Normal control rats (Figure 5(a)—group I) reveal normal spermatogonia, Sertoli cells, and Leydig cells with accumulation of spermatozoa within the seminiferous tubules. Animals treated with atrazine at a dose of 120 mg/Kg bw showing reduction in Leydig cell size, irregular shapes, and degenerative changes were observed [53]. In the present study normal atrazine treated rats (Figure 5(b)—group II) show normal spermatogonia, Sertoli cells, and Leydig cells with accumulation of spermatozoa within the seminiferous tubules because the dosage of atrazine (300 μg/kg bw) is very low. Experimentally induced diabetic rats show disturbed spermatogenesis, dilated seminiferous tubules, and decreased numbers of spermatogonium, primary spermatocytes, spermatids, and mature spermatozoa [54]. In this study, diabetic control rats (Figure 5(c)—group III) show reduced numbers of spermatogonia, Sertoli cells, and Leydig cells with drastic reduction of spermatozoa within the seminiferous tubules. Diabetic atrazine treated animals (Figure 5(d)—group IV) reveal reduced numbers of spermatogonia, Sertoli cells, and Leydig cells with drastic reduction of spermatozoa within the seminiferous tubules; this group was showing histology similar to diabetic control because the dosage of atrazine (300 μg/kg) is very low.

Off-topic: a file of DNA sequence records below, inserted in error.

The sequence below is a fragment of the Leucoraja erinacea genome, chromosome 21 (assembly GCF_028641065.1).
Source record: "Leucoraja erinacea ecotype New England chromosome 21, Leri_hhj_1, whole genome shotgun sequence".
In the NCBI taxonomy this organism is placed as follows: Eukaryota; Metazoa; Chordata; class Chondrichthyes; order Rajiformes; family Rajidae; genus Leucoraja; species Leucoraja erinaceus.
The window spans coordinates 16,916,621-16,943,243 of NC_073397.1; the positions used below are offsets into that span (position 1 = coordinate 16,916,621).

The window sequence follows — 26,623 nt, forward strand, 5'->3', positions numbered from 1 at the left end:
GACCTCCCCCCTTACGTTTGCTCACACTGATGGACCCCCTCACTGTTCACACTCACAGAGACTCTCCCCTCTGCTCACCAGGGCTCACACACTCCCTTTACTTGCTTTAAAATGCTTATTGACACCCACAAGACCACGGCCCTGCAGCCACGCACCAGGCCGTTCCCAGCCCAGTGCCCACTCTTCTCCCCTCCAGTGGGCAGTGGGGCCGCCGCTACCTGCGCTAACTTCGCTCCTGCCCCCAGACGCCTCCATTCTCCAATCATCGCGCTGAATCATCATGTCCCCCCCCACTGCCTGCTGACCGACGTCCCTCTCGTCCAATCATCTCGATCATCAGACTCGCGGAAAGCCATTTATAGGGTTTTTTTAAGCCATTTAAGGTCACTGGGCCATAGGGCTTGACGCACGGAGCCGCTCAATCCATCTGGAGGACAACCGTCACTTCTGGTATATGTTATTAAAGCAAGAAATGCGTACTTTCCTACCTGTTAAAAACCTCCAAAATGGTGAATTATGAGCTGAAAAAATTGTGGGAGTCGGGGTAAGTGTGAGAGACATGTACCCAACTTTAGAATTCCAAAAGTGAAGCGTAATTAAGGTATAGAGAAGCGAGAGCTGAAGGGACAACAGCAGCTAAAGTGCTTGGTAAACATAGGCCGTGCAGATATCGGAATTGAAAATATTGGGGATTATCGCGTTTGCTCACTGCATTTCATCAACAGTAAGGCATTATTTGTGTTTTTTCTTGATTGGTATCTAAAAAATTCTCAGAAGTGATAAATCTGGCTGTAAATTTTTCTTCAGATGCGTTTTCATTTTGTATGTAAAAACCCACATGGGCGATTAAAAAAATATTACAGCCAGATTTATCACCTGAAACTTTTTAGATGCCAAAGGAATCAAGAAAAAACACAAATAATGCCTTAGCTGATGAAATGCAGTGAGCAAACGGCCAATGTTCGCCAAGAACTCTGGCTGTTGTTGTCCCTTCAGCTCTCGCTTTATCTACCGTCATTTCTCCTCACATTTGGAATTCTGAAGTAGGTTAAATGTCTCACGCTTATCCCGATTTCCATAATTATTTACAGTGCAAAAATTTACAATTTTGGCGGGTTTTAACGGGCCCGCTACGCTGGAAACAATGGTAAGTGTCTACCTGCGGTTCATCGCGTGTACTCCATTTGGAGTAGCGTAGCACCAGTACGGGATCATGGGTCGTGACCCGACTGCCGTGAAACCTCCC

In conclusion exposure to atrazine at a dosage of 300 μg/kg body weight has no significant effects on blood glucose levels, testicular antioxidant status, sperm functions, and steroidogenic enzyme activities and histology also reveals that atrazine at a dosage of 300 μg/kg body weight does not acquire reproductive toxicity. To know the effects of atrazine in diabetic rats further studies have to be carried out with increased concentration of atrazine.

Conflict of Interests

The authors declare that there is no conflict of interests regarding the publication of this paper.

Acknowledgment

This work has been funded by UGC-SAP (Grant no. F3-30/2011).